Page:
There have been five major extinction events since the evolution of complex animals. Each time, the planet underwent changes so acute and so rapid—in geological terms—that most living things were killed off before they could adapt. As our understanding about the so-called “Big Five” events has grown, we’ve come to realize that we’re now in the midst of a sixth extinction. The cause, scientists say, is us.
Human behavior is disrupting the very biological systems on which we rely. Chief among a list of culprits are deforestation, habitat fragmentation, ocean acidification, and climate change.
To address the college’s role in climate change, Williams is pursuing an ambitious set of initiatives set forth in fall 2015. Work is under way to achieve carbon neutrality by 2020 through goals that include reducing emissions, investing in sustainable design and building practices, and developing renewable energy projects. e college is also investing in its educational mission, making climate change a campus-wide theme of inquiry for the 2016-17 academic year.
In this spirit, just before the start of the fall semester, Williams Magazine brought together three faculty members whose research and work intersect with this year’s theme, Confronting Climate Change. Leading the conversation was Nicolas Howe, assistant professor of environmental studies and former journalist, who studies the cultural and religious dimensions of environmental problems. He was joined by geosciences professor Phoebe Cohen, who’s using the fossil record to study the second mass extinction at the Late-Devonian period 375 million years ago, and Elizabeth Kolbert, Williams’ Class of 1946 Environmental Fellow-in-Residence, co-chair of Confronting Climate Change, and Pulitzer Prize-winning author of e Sixth Extinction: An Unnatural History (Henry Holt & Co., 2014). e three explored how the planet is changing, what can be learned from past extinction events, and how Williams is informing the conversation about global climate change.
NICOLAS HOWE: Why do so many scientists think that we’re in the midst of a mass extinction?
ELIZABETH KOLBERT: The evidence is extremely simple. e background extinction rate is usually very slow. So if one mammalian species goes extinct in a human lifetime, something weird is going on. If many species go extinct, as we are now seeing, then something very weird is going on. We are learning more and more about what happened during past extinctions through the work Phoebe does, for example, looking at the fossil record. And researchers are monitoring the rate at which species are moving through various categories of extinction: “vulnerable,” “threatened,” “near extinct,” and “extinct.” Based on what scientists know from past extinctions, they project that if we continue at this pace with well-studied groups, we’ll reach mass extinction rates—loss of 75 percent of all species on earth—within a few hundred years. at’s incredibly fast.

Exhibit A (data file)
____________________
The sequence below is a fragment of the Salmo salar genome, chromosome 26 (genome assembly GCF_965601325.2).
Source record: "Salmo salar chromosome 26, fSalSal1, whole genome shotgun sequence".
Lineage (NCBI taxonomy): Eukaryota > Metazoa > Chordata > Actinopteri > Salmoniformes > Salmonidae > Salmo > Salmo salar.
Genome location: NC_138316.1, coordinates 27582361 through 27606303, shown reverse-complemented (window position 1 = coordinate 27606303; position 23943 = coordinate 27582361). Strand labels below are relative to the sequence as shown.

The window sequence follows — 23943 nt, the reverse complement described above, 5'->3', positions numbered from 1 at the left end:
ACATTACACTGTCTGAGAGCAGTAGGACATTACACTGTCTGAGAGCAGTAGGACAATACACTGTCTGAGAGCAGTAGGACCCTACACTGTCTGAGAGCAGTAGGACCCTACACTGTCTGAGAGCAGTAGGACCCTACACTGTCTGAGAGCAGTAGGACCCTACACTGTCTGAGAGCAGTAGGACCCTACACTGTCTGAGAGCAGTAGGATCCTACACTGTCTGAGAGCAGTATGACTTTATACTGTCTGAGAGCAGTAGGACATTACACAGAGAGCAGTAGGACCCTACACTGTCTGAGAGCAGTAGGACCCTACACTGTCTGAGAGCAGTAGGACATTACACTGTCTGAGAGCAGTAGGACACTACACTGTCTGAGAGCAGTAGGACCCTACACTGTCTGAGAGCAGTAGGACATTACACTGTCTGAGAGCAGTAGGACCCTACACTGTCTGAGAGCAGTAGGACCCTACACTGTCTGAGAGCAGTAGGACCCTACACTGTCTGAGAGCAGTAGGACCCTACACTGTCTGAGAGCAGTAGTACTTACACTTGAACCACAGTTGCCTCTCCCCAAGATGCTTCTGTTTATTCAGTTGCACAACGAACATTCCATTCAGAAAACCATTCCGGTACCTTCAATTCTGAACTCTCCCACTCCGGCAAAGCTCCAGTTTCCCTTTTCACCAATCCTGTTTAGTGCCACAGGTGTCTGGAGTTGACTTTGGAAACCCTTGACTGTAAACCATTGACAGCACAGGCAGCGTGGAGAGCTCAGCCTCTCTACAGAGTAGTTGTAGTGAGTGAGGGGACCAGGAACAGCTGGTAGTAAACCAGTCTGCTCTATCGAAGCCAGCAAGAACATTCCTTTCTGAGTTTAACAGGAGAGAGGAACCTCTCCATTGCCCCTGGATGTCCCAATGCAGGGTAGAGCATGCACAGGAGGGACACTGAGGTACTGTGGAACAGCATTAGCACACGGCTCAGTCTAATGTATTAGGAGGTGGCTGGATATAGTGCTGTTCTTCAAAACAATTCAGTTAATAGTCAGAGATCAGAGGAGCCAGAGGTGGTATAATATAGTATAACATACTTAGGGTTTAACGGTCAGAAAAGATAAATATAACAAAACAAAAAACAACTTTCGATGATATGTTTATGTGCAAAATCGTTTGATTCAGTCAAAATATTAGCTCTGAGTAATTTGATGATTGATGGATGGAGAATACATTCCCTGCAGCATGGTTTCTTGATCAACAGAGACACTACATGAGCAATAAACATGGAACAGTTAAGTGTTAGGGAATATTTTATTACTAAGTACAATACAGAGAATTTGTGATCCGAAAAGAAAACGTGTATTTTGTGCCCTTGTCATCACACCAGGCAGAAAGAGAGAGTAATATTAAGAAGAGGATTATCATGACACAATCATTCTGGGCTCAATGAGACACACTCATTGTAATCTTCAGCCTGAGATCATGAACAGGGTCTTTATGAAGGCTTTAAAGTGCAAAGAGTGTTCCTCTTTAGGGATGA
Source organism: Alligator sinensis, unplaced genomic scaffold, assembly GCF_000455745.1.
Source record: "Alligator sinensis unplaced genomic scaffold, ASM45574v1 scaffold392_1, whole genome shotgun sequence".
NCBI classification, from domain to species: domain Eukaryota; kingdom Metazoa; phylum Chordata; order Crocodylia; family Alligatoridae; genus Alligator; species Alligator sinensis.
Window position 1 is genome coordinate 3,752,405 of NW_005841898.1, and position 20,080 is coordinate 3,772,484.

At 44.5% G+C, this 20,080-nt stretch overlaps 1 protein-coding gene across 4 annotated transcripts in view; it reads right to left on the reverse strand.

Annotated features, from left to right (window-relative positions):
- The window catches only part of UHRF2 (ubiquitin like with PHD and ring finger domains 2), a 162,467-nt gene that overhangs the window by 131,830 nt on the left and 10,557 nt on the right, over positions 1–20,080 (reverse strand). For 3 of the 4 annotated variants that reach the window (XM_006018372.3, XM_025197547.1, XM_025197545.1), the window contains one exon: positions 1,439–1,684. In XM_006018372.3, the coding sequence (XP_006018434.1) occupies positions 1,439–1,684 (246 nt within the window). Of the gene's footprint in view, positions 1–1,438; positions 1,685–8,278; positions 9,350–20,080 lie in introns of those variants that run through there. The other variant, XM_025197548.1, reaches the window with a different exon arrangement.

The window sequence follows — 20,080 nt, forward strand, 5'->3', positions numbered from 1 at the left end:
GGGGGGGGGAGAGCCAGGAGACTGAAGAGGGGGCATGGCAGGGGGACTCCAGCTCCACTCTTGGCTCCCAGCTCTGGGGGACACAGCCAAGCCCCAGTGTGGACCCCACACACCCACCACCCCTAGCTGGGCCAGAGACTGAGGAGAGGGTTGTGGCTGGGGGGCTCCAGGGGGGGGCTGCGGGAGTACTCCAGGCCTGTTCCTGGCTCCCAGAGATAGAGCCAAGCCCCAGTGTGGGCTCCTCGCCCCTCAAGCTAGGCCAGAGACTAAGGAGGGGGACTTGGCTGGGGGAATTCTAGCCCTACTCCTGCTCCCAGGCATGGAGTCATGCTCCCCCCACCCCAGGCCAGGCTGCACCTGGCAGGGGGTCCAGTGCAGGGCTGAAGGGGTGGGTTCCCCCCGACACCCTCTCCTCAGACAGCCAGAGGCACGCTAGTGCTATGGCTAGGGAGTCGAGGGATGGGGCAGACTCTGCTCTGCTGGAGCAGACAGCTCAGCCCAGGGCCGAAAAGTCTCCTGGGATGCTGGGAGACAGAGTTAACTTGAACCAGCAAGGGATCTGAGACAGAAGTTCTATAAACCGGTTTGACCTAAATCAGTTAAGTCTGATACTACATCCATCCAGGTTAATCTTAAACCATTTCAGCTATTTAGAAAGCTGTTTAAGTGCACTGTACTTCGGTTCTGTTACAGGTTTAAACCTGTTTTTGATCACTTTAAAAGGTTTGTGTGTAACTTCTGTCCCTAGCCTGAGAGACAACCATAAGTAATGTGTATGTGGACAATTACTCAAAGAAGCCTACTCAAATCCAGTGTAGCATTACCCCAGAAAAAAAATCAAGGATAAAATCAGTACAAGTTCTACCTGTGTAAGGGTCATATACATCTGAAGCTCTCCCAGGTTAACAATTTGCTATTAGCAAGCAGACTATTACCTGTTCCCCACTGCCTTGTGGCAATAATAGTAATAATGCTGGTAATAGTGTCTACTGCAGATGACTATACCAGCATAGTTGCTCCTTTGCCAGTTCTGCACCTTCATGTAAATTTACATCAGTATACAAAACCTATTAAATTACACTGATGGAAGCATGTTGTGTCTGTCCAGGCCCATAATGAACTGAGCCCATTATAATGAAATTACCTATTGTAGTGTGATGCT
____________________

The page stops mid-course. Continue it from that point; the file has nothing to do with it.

PHOEBE COHEN: Most mass extinctions take thousands of years. at’s the temporal window over which we’re allowed to see them, based on the limits of the rock record. But you can only truly say that there’s a mass extinction after it’s already over.
HOWE: What can we learn from past mass extinction events? How quickly can nature rebound afterward?
COHEN: The answer to how quickly the planet can rebound has to do with what’s causing the extinction and how quickly that cause goes away. e two best-studied extinction events are the Cretaceous-Paleogene (K-Pg) and the Permo-Triassic. During the K-Pg, a giant rock fell out of the sky, there’s evidence of increasing volcanic activity, and the dinosaurs—among many other living things—went extinct. It was relatively sudden and mostly due to external factors. As a result, the rebound was faster. During the Permo-Triassic, there was warming, high CO2, and toxic gasses being released into the ocean and atmosphere because of volcanism. at extinction took longer to happen, and it took way longer to recover from, because it was as if the whole planet was sick, internally.
HOWE: So what makes the current situation fundamentally different?
KOLBERT: The Permo-Triassic is the worst mass extinction that we know about—and probably the worst since complex life began. It ended the Paleozoic Era and began the Mesozoic Era. Recent research indicates that a huge CO2 release took place over thousands of years. But on an annual basis, less CO2 was being released back then than what we’re currently releasing now, which suggests that we’re pushing the system really, really fast. We don’t have the distance of 250 million years to understand how that will turn out.
If we continue at this pace…we’ll reach mass extinction rates–loss of 75 percent of all species on earth, within a few hundred years. That’s incredibly fast. -Elizabeth Kolbert
HOWE: What might the world look like after a mass extinction?
KOLBERT: One possibility is that we’re creating a world of insects. Most of the world’s species are invertebrates, and they’re poorly catalogued. But they may be less prone to extinction, because they have very fast generation times and produce a lot of young. They can evolve pretty quickly compared to, say, pandas.
COHEN: Cosmopolitan species that can survive in many types of different environments, like rats, also tend to survive most extinctions.
HOWE: And a number of researchers are optimistic about the possibility of cosmopolitan species repopulating the world.
The Big Five Extinctions